This post was written and reported by freelance contributor Darlena Cunha through our new Daily Kos freelance program.

“Vote them out, vote them out!” Nearly 100 people gathered in the stifling Florida sun July 27 at high noon outside a local politician’s office to hear the students of Marjory Stoneman Douglas High School talk of survival, gun regulation, and future change that can only happen if people vote.

As a parent, it’s a scary thought. My husband and I had just finished giving our twin 9-year-old daughters their third “here’s what to do in a shooting” talk, since they’re already preparing to go back to school, which starts here on Aug. 13.

“If you hear shots, and you are outside or near a door and can get outside, you run. Run as far and as fast as you can, into the woods,” my husband said. “If you can’t get outside, you hide as best as you can. The point is to get away.”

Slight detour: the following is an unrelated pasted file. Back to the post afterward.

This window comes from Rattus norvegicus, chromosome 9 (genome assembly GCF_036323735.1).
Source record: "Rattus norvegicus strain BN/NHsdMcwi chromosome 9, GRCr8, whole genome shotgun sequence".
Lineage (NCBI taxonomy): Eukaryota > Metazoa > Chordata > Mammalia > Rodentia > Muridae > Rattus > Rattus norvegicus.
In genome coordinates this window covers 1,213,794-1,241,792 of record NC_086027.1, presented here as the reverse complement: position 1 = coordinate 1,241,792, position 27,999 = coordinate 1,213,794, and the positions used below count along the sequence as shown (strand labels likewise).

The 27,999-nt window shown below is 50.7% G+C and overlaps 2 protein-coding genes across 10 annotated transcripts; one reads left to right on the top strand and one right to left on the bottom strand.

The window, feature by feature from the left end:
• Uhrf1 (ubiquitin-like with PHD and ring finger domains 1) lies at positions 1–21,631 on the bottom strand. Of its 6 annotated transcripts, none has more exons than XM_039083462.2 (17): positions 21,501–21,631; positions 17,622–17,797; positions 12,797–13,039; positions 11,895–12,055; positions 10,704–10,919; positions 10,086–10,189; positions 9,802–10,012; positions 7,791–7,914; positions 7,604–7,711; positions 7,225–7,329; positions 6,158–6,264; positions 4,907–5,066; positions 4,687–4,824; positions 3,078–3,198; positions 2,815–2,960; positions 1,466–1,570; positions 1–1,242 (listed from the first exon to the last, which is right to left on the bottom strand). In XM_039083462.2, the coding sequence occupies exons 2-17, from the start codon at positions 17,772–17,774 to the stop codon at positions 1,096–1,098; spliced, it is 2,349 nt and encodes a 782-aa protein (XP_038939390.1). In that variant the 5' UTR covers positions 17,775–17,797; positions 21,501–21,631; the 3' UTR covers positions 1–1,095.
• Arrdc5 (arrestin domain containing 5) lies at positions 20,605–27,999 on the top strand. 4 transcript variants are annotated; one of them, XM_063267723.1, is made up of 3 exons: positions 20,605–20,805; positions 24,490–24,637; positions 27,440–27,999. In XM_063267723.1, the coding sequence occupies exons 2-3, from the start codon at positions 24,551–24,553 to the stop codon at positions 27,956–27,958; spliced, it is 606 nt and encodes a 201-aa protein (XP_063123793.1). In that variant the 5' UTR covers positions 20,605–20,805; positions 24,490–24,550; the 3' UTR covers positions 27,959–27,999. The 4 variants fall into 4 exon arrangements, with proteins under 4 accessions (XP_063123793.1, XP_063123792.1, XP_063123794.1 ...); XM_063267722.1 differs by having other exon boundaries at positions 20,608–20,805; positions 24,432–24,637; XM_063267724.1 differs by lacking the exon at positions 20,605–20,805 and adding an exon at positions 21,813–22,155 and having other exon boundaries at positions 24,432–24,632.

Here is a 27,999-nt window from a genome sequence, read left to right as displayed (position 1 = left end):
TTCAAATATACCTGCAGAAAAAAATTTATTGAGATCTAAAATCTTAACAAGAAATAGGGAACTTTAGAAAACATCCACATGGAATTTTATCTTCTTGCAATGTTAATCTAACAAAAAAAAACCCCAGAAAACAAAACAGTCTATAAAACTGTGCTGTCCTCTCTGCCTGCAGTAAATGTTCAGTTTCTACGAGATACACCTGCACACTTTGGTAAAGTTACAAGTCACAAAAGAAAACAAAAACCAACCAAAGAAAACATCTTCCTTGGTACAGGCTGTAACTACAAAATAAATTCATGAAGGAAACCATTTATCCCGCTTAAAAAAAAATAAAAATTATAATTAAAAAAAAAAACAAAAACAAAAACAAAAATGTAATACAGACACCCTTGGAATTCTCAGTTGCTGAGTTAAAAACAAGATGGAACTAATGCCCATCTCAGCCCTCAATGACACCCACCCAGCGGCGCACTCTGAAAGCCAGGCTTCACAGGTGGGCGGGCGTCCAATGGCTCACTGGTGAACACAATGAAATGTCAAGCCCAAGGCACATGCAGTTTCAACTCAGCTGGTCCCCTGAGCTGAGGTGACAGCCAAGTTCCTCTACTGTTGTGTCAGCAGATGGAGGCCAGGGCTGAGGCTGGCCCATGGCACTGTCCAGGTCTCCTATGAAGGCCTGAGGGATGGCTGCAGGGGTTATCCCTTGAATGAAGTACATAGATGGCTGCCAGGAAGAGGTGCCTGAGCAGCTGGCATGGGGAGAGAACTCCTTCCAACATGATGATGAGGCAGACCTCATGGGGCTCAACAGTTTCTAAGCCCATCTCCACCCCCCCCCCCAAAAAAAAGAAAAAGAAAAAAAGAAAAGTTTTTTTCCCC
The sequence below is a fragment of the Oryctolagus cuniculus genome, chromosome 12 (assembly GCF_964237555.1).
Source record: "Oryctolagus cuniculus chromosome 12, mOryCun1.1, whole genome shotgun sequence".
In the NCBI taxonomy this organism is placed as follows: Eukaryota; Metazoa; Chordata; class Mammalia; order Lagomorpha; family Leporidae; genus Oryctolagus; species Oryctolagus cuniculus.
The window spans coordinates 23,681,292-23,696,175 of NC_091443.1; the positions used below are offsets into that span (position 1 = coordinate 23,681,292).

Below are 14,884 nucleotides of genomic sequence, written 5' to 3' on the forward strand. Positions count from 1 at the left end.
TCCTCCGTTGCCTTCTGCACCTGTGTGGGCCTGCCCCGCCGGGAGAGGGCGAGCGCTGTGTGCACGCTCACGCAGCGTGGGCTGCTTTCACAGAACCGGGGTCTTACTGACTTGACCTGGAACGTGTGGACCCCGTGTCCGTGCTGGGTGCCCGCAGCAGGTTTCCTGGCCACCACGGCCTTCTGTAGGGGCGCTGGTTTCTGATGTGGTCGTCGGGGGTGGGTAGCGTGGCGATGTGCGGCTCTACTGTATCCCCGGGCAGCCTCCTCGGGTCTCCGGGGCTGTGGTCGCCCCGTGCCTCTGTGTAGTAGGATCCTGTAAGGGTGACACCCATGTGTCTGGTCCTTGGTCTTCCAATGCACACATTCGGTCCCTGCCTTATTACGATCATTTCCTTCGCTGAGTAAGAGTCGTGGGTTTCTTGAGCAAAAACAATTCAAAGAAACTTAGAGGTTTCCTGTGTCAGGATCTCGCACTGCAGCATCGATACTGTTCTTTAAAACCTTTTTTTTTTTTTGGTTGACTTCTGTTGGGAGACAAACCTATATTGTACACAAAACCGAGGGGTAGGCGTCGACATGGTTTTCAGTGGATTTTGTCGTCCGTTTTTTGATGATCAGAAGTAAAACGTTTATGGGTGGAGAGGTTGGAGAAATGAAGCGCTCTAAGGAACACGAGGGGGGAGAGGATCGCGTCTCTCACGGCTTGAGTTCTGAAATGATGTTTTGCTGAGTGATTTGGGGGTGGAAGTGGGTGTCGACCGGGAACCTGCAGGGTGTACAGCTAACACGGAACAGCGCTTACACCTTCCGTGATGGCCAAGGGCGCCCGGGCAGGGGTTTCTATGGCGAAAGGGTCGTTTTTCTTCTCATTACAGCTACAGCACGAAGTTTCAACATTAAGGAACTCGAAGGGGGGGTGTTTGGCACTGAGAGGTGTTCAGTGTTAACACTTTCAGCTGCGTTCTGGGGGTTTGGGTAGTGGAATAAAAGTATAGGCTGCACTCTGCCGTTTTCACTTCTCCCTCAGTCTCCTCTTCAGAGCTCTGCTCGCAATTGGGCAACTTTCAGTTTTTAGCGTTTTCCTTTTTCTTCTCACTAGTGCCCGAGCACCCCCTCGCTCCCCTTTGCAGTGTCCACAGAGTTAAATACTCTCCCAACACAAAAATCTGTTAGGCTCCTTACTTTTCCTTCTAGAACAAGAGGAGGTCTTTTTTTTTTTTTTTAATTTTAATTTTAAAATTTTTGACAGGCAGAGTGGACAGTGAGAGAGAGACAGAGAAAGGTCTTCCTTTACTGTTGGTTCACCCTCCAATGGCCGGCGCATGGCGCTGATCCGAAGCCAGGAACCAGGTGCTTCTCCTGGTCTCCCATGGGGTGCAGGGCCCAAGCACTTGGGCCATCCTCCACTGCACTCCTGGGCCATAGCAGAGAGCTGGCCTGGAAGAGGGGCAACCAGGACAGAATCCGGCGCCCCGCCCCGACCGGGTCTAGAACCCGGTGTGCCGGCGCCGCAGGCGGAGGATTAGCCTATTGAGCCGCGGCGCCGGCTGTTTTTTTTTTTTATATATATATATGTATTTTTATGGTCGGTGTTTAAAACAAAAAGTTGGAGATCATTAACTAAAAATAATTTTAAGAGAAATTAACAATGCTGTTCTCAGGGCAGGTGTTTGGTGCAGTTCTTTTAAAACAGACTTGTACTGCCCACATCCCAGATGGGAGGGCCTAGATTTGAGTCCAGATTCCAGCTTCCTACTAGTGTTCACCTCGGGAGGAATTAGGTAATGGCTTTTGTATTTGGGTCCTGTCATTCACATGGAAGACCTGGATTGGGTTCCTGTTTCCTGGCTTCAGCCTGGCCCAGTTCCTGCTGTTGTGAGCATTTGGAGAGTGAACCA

“What if we get lost?” the girls asked.

“Just run, don’t worry about that part. We will find you. Just get as far away from the bullets as you can.”

Growing up pre-Columbine, I never had to worry about lockdown drills, which are now a normal occurrence at my children’s elementary school. I’m thankful they’re back in the school proper, where they at least have room to move. Last year, they spent their days in one-room portable classes, outside the school building proper. These rooms are just little rectangles, with one door in and out. If a shooter walked around to the back and opened fire, the kids would be sitting ducks in there.

In a city where I’ve been phone surveyed about buying bulletproof backpacks, and in a state where arming teachers has become a real possibility, I knew my family was not alone when I looked out into the crowd.

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